Before I conclude, I would like to take a moment to comment on the specific proposals contained in today's motion. It is important to note that GIS benefits can already be paid retroactively for up to one year. This reflects what is being done in many other jurisdictions, and in fact, exceeds jurisdictions such as Alberta, British Columbia, Ontario, and even Australia and New Zealand.

So we are getting the job done for seniors. We are being fair with how we deal with their financial needs.

It is always interesting to note the duplicity of the Liberals in the House. Members may recall that the previous Liberal government, over 13 long years, opposed the motion before us, as we do today. Yet today they are standing up in the House to support it.

Only three and a half years ago, on November 18, 2005, during debate on a similar bill, the Liberal member for Notre-Dame-de-Grâce—Lachine said:

...I cannot support Bill C-301.

If passed into law, the bill would bog down Canada's retirement income system in reams of red tape. It would create an undue burden on the system, from both a fiscal and technical perspective. And without the checks and balances found in the current application process, it would lead to increased fraud and abuse.

That was back in 2005. Today her colleagues, the Liberal members in the House, are actually getting up and saying that they now support it, because they are no longer in government, so they do not have to be accountable. They do not have to place this motion within the context of an economic action plan.

Here is what the former Liberal parliamentary secretary to the social development minister said, again during debate on Bill C-301:

I completely agree...that this bill, if passed, would unreasonably burden the governmental retirement system administratively, technically and financially. There is nothing dishonest about that...Without the application process and income verification, the system would be open to abuse.

Again, that is the Liberals speaking three years ago and today saying something quite different. Today the Liberals have flip-flopped. Suddenly something they were never prepared to do before when in government becomes perfectly okay when they are no longer in government. That is duplicity.

In closing, let me make a couple of points. The costs of this motion are incredibly high to the taxpayers of this country. The estimated price tag for this motion is $6 billion. Yet the Liberals, the NDP and the Bloc have pulled this out of thin air and said that they want us to implement it. Who will suffer? It is the hard-working taxpayers and families of this country. These proposals, while perhaps well intentioned, really do not reflect the fiscal and economic reality in Canada today.

Our government has taken and will continue to take significant, meaningful and realistic steps to help low-income seniors and to improve their quality of life. We have made huge gains in assisting our seniors to improve their quality of life, and I encourage members opposite, first, to put aside all their partisanship and their game-playing and to join us in actually doing the work of our government and supporting seniors who need it the most.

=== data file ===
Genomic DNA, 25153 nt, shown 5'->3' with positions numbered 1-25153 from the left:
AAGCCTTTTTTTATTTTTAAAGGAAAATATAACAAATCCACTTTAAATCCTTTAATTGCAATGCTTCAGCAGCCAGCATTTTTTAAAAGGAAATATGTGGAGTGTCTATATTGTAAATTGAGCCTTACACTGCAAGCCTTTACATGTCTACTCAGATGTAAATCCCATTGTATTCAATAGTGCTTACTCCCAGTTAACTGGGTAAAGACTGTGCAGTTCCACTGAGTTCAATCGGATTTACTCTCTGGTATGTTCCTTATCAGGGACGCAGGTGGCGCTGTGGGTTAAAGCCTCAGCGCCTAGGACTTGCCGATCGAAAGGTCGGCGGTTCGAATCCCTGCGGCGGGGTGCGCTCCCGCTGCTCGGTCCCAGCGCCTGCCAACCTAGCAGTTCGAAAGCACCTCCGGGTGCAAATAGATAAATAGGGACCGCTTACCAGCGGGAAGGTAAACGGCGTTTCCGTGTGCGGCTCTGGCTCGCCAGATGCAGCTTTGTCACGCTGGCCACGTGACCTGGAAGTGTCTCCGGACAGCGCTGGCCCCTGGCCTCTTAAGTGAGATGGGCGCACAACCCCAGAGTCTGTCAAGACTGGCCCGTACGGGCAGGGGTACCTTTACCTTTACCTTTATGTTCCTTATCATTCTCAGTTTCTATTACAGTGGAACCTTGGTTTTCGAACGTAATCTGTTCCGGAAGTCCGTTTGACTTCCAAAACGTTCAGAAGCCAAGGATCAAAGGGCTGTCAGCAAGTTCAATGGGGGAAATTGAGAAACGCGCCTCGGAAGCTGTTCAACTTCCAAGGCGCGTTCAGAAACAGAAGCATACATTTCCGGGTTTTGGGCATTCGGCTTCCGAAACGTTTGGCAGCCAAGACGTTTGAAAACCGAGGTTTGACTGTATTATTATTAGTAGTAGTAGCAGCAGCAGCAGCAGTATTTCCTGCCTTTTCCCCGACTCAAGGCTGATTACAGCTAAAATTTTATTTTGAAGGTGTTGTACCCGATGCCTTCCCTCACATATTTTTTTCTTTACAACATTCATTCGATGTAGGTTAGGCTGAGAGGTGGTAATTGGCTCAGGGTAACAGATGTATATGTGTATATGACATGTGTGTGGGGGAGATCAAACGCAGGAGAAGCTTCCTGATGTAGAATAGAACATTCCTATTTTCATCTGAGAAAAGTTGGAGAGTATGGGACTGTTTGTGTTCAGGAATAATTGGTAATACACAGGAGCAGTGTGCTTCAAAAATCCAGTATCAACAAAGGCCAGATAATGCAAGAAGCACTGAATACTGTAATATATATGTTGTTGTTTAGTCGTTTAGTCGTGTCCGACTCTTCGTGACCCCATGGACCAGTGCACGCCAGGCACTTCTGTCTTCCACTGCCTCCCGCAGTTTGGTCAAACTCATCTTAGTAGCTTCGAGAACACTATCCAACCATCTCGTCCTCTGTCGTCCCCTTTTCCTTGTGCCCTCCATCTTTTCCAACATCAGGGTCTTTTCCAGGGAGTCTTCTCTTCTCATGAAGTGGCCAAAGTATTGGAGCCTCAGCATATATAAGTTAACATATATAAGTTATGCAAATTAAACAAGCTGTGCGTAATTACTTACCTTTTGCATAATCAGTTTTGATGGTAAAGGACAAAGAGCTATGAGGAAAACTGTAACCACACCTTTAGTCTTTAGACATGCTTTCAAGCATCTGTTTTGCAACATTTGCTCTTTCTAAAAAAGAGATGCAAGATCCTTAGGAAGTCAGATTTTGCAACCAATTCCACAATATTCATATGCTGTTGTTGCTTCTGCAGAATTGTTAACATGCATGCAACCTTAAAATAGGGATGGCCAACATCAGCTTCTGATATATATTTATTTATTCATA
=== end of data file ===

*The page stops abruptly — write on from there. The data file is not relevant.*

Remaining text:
Guaranteed Income SupplementPrivate Members' Business

March 10th, 2009 / 6 p.m.
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Ève-Mary Thaï Thi Lac Bloc Saint-Hyacinthe—Bagot, QC


That, in the opinion of this House, the government should as soon as possible introduce a bill providing: a 110 dollar monthly increase in the guaranteed income supplement paid to pensioners; the continuation of the payment, for a period of six months, of the old age security pension and supplement to a person whose spouse or common-law partner has died; automatic registration for people 65 entitled to the guaranteed income supplement; full retroactivity of the guaranteed income supplement for seniors who have been short-changed.

Mr. Speaker, this is the first time since the voters of my riding of Saint-Hyacinthe—Bagot first elected me in 2007 that I have had the privilege to present a motion as a member of Parliament.

The motion I have chosen to sponsor is a good example of my interest in creating bridges between the generations. I am also very pleased to have the cooperation of my colleague from Châteauguay—Saint-Constant, the Bloc Québécois critic for seniors.

Motion M-300 proposes some more specific amendments to the guaranteed income supplement. It is a reintroduction of Bills C-301 and C-490 introduced during past sessions by the Bloc Québécois. Its intention is to help our needy seniors and demonstrate our desire to improve their situation. This motion is intended as an answer to their wishes.

I cannot help but be delighted by the support of my motion by the hon. member for Laval, the Bloc Québécois critic for the status of women. We are well aware that many women are affected by the current unfairness in the guaranteed income supplement program.

This motion therefore proposes four different items: automatic registration for the guaranteed income supplement; a $110 per month increase for recipients of the guaranteed income supplement; full retroactivity of the guaranteed income supplement for seniors who have been short-changed; and a compensatory continuation of benefits to recipients of the guaranteed income supplement when a partner has died.

The tour undertaken by my colleagues in the Bloc Québécois to consult seniors and seniors' organizations in all parts of Quebec cast light on the poverty of seniors. They asked us to pay attention to their needs, because many of them live in real poverty. The rise in the cost of living is more likely to affect seniors as they have to pay more for drugs, essential services and housing.

Do I really need to convince my colleagues that this money will be going to the neediest of our seniors?